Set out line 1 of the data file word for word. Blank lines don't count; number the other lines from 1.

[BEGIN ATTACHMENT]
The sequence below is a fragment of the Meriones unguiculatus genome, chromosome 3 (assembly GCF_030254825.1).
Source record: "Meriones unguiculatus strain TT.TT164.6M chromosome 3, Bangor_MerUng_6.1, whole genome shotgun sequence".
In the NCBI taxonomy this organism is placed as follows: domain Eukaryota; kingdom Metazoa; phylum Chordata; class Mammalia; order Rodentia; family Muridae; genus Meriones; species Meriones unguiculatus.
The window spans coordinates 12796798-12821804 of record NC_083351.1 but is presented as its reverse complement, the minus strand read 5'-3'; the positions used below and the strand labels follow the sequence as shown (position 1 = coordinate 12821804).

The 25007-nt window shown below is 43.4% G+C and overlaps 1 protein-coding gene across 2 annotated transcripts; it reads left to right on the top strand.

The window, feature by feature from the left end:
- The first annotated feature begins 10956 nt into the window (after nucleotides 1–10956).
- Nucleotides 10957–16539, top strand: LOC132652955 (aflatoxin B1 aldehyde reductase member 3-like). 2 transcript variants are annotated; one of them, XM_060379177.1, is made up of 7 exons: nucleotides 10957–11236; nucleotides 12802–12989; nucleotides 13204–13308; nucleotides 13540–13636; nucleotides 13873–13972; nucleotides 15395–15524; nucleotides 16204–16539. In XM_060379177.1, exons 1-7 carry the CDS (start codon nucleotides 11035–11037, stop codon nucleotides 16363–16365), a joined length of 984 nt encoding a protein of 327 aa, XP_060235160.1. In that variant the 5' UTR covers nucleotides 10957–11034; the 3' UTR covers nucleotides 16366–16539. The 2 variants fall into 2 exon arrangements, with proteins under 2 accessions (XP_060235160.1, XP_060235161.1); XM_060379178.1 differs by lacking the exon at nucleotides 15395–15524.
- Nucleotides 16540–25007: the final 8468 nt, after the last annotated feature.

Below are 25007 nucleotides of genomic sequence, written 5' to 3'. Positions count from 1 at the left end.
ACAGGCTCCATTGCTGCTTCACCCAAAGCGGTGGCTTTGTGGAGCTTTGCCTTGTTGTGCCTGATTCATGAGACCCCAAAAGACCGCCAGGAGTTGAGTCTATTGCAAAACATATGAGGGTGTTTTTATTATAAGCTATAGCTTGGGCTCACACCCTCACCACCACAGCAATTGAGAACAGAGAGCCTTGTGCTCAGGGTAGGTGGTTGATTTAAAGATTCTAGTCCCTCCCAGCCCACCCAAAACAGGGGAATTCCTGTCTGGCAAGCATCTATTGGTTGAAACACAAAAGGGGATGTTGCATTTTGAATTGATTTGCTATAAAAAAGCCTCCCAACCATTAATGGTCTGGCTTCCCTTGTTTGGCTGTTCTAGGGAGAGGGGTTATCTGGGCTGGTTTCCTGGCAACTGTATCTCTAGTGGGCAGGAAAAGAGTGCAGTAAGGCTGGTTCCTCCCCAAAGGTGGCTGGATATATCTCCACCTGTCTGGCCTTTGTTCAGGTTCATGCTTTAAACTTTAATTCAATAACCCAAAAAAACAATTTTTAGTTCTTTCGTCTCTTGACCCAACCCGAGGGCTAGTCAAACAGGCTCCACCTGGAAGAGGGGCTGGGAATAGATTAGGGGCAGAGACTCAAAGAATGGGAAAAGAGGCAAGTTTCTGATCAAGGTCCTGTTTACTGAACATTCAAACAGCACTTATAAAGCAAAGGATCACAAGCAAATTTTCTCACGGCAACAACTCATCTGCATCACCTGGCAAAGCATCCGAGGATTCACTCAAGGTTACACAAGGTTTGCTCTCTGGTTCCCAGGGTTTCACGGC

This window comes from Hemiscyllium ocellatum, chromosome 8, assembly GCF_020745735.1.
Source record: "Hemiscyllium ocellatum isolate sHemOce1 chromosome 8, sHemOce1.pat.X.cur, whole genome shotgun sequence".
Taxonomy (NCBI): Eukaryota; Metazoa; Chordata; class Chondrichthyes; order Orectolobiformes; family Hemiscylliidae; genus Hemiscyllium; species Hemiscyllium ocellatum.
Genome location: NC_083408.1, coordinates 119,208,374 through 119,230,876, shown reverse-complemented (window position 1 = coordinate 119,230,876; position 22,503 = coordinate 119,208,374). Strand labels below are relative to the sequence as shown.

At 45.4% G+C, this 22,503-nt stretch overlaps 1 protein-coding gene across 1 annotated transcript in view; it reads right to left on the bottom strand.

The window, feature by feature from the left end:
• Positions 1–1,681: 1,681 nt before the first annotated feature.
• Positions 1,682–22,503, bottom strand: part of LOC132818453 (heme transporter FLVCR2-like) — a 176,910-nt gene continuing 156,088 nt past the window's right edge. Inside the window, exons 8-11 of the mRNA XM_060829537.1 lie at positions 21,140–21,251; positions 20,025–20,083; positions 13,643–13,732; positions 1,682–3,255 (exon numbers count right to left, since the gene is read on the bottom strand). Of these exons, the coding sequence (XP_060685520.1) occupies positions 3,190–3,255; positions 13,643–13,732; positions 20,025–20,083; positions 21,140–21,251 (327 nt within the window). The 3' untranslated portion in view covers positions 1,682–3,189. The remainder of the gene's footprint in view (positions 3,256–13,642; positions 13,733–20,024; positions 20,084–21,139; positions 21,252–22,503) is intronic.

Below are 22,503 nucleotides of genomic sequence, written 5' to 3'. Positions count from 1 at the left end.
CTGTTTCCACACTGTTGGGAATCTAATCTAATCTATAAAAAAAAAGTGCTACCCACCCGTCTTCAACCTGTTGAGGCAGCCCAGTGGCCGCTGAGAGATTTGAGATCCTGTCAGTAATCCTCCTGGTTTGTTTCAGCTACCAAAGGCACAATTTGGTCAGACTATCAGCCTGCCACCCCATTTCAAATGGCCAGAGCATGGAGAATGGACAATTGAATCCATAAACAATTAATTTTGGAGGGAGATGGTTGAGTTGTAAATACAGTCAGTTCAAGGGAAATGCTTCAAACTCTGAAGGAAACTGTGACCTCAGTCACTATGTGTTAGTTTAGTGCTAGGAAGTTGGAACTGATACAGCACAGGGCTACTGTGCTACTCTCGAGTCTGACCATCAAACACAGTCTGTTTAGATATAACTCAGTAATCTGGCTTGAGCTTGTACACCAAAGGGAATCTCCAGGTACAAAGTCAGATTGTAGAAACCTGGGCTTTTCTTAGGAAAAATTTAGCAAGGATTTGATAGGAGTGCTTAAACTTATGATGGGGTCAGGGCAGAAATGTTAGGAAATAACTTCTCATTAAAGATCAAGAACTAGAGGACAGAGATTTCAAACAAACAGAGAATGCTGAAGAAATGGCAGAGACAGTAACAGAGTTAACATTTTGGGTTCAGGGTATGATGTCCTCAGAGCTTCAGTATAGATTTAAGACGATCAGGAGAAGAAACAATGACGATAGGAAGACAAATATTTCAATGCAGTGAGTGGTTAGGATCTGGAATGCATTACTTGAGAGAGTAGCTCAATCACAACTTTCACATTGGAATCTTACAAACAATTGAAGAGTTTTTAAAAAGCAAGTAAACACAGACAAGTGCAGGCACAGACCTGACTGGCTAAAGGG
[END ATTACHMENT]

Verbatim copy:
The sequence below is a fragment of the Meriones unguiculatus genome, chromosome 3 (assembly GCF_030254825.1).